Luis Barreto, PhD has more than 30 years of experience in the fields of public policy, government relations, scientific, medical, clinical development, regulatory affairs and global health. Dr. Barreto joined Sanofi Pasteur (then known as Connaught Laboratories Limited) in 1988, where he held a number of positions including director and vice president and spent more than 23 years in research and development, clinical trials and immunization policy advice. Dr. Barreto has been president at Dr. Luis Barreto & Associates since 2011, strategic adviser at NEOMED-LABS Inc. since March 2016 and senior scientific adviser at Inventprise LLC since March 2016. Dr. Barreto graduated from Bangalore University in India with the degrees of bachelor of medicine and bachelor of surgery in August 1976. He obtained his doctor of medicine degree from the University of Nagpur in India in November 1979 and his master in health sciences from the University of Toronto in June 1983.

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David Briles, PhD

David Briles, PhD is renowned expert on protein-based Pneumococcal vaccines. He serves as Professor of Microbiology at the University of Alabama at Birmingham, USA. He did his graduate work on the genetic regulation of antibody binding site structure at The Rockefeller University in New York City. Dr. Briles' postdoctoral studies, with Dr. Joseph Davie at Washington University Medical School in St. Louis, dealt with the expression of antibody diversity in antibacterial antibody responses and the genetic control of susceptibility of mice to Salmonella and pneumococcal infection. He joined the UAB faculty in 1978. His research is on the molecular biology and genetics of bacterial pathogenesis, bacterial vaccines, and epidemiology of bacterial infections. Together with other colleagues at UAB and past trainees he was awarded a number of patents on pneumococcal vaccine antigens. His present studies are on protein virulence factors of pneumococci, their mechanisms of action and potential use in vaccines. In recent years his lab worked to develop surrogate assays for protective immunity to pneumococcal protein antigens. Dr. Briles has served on several study sections at the NIH and FDA and several editorial boards. He has been an advisor about the potential of pneumococcal proteins as human vaccine to the WHO, PAHO, FDA, and the PATH foundation. Dr. Briles has been a visiting faculty member at SungKyunKwan University in South Korea. He is also an Adjunct Professor at Northern Illinois University, DeKalb, Illinois.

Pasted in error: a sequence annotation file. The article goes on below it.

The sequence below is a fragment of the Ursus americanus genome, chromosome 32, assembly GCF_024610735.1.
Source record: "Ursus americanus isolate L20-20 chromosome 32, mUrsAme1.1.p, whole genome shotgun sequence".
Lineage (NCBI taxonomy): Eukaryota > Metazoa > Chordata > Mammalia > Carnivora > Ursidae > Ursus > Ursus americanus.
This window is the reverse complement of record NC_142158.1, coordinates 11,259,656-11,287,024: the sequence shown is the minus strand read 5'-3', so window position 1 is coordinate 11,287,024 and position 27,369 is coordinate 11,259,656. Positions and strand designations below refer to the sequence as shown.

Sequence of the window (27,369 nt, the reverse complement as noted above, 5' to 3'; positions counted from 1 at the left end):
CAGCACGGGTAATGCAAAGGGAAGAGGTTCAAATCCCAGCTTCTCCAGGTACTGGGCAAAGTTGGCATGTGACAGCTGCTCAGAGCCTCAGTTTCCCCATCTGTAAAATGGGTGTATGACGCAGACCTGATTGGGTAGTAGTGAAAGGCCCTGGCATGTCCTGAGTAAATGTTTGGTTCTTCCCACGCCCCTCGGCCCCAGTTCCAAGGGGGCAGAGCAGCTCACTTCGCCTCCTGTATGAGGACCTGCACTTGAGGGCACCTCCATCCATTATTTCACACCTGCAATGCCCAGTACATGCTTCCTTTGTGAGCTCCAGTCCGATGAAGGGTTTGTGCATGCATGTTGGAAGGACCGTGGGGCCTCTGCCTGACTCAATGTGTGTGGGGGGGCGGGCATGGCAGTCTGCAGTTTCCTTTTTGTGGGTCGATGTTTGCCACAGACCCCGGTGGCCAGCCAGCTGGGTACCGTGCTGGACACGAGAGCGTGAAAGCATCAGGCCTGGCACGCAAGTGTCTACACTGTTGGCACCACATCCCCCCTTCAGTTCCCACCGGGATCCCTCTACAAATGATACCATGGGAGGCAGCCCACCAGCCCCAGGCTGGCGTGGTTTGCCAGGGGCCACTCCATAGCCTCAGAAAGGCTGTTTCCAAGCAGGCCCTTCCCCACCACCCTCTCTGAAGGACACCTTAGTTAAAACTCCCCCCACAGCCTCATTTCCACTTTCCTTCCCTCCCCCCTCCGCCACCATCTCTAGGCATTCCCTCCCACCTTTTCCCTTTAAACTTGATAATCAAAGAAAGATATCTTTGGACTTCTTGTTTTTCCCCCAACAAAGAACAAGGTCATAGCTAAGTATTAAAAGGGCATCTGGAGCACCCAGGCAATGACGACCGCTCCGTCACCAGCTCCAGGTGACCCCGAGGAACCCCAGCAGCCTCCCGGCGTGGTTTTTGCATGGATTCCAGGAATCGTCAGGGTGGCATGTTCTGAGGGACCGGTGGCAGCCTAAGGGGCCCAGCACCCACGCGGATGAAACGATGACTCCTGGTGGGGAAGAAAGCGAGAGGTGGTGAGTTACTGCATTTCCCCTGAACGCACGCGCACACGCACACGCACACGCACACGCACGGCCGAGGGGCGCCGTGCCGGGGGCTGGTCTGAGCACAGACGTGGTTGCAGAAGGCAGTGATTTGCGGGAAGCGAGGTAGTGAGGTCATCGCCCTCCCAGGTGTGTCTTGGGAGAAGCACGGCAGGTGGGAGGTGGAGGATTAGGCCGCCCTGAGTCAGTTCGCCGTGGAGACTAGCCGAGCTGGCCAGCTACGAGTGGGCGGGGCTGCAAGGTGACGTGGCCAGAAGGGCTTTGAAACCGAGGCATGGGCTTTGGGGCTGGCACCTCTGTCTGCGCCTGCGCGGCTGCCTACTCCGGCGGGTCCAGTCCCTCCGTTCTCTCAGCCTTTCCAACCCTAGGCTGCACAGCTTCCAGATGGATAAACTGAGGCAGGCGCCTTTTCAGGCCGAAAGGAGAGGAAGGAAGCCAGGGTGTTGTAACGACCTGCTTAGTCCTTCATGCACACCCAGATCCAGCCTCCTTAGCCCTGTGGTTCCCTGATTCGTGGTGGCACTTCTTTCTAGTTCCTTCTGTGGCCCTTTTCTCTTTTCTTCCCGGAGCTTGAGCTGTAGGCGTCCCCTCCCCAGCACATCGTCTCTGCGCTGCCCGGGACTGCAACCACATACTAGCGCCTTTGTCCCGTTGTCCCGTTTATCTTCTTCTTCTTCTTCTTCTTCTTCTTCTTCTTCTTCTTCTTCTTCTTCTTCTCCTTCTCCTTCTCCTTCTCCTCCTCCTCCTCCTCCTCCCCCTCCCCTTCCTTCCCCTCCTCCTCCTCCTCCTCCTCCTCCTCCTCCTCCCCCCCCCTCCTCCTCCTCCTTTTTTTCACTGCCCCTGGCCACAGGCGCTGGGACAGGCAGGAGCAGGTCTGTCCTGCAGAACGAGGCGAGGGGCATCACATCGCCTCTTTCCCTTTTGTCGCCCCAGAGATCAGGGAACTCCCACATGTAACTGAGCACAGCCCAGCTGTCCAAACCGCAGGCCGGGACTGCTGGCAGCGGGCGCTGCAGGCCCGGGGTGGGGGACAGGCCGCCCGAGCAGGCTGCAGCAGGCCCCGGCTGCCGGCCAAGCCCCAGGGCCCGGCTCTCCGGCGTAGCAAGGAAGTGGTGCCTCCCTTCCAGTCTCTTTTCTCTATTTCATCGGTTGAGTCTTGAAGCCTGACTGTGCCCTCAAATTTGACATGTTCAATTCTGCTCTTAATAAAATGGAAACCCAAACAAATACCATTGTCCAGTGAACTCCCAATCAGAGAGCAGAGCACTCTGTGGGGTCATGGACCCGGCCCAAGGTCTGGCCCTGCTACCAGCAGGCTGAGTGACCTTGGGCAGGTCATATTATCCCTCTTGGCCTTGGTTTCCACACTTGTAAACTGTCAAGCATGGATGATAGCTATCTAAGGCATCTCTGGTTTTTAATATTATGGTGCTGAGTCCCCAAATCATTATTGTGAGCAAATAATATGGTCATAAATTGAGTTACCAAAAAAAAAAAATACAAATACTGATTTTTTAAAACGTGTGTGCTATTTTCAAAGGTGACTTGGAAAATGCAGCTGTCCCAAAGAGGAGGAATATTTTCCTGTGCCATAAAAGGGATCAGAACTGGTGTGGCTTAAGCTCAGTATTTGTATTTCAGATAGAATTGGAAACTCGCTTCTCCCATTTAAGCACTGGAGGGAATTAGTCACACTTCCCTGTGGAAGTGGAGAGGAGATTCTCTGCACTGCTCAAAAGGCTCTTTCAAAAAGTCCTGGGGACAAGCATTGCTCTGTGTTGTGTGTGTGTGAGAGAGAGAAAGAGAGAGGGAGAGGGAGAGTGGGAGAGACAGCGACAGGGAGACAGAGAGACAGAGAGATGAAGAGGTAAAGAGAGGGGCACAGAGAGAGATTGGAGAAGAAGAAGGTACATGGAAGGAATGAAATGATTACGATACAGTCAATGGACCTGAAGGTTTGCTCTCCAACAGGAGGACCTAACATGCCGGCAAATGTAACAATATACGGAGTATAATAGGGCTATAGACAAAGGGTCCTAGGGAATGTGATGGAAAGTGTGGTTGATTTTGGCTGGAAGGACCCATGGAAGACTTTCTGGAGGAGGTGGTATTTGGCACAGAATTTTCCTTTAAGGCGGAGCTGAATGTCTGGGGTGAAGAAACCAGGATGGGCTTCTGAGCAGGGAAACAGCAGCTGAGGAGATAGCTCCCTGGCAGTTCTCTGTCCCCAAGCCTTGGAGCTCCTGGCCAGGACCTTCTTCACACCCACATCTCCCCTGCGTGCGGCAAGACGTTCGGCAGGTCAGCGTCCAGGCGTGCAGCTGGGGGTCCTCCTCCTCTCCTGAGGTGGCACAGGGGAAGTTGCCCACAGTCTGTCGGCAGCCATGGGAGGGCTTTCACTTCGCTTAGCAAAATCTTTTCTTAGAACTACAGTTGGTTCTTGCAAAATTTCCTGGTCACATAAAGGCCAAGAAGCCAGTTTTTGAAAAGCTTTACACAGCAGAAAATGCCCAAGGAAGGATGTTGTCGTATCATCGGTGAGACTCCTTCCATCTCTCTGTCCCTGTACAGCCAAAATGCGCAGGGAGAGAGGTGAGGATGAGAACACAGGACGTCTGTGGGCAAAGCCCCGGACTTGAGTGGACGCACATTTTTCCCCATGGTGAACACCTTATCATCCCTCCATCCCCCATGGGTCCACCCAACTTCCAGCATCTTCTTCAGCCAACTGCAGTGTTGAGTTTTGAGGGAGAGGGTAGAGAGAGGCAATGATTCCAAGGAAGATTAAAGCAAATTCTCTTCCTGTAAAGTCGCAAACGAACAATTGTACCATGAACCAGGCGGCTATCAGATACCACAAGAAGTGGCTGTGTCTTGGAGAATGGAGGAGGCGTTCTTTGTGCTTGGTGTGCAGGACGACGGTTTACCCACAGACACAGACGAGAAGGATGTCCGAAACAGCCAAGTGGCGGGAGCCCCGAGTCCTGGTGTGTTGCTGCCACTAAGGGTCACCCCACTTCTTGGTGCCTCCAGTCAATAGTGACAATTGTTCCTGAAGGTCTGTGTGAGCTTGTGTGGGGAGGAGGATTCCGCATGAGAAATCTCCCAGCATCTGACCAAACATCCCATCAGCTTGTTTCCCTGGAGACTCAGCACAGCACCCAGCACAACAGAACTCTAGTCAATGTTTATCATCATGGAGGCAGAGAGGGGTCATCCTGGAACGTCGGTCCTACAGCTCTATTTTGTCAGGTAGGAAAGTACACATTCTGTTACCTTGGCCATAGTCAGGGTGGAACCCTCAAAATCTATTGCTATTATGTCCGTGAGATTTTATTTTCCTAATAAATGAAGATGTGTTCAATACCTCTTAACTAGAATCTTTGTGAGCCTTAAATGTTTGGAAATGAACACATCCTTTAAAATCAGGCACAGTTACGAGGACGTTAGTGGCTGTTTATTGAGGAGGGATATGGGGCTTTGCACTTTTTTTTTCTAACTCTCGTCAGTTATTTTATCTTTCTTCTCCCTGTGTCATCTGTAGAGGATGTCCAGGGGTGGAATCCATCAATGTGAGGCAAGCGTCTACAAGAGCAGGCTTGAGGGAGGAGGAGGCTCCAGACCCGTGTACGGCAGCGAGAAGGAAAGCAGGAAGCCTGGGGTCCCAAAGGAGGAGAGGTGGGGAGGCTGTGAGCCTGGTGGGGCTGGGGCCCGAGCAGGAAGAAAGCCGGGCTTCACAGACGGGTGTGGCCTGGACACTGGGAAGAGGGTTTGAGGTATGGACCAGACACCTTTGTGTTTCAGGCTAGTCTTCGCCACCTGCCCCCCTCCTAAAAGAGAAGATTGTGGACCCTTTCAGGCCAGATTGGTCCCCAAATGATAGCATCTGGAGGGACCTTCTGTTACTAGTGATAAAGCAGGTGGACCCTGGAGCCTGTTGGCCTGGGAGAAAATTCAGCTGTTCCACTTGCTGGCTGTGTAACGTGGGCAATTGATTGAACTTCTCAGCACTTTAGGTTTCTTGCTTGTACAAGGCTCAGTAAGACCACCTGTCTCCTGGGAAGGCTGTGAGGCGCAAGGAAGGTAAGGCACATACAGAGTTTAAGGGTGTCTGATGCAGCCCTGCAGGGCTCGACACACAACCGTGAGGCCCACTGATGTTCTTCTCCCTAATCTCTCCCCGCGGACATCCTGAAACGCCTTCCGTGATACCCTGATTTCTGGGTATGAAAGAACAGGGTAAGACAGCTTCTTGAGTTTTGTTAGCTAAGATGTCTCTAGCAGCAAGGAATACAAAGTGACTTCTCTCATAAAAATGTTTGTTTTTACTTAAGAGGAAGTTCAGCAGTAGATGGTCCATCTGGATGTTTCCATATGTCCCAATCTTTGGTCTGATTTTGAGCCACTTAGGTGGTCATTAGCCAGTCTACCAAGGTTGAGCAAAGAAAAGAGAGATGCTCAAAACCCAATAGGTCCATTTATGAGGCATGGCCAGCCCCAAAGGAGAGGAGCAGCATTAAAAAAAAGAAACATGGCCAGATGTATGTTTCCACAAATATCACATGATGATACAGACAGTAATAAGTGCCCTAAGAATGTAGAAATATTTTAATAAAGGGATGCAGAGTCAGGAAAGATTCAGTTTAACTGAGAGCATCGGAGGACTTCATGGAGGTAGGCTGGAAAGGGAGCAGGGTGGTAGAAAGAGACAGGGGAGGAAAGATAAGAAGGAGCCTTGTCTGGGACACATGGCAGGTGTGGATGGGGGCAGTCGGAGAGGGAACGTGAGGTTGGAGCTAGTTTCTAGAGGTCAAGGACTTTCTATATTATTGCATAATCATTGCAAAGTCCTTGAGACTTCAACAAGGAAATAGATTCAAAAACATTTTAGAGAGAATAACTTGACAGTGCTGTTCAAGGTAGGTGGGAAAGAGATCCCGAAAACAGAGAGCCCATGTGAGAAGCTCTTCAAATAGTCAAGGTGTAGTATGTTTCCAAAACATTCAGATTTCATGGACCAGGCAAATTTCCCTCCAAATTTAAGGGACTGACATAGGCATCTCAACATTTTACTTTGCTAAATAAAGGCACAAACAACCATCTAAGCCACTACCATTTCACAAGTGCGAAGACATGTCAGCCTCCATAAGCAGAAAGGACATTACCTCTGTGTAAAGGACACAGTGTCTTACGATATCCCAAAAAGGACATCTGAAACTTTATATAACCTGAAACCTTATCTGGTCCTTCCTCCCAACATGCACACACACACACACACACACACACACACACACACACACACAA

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Jingren Zhang

Jingren Zhang serves as the Present Professor and Assistant Dean of Tsinghua University School of Medicine. His laboratory works on the molecular mechanisms of acute bacterial pneumonia and related diseases. He mainly focuses on the following topics, namely the bacterial genes and functions that enable the pathogens to survive and replicate in the host environment, the host cells and molecules that are able to kill non-pathogenic microbes but not the pathogens, the gaps in the host innate immune surveillance that allows the survival and replication of the pathogens (but not commensals). The answers to these questions will identify bacterial virulence factors and bridge immunity gaps that can be used to develop novel markers for pneumonia diagnosis and new therapeutics for pneumonia treatment and prevention. Jingren Zhang obtained the bachelor degree from Gansu Agricultural University and the master degree from National Standard Institute for Veterinary Bio-Products. He got his doctorate from University of Texas Health Science Center-Houston. From 1998 to 2000, he obtained postdoctoral from St. Jude Children’s Research Hospital. Dr. Zhang used to successively served as instructor in China Agricultural University, associate Professor from Albany Medical College. In 2007, he was appointed as visiting professor of the Institute of Microbiology, Chinese Academy of Sciences. He also received The National Science Fund for Distinguished Young Scholars (Class B) in the same year.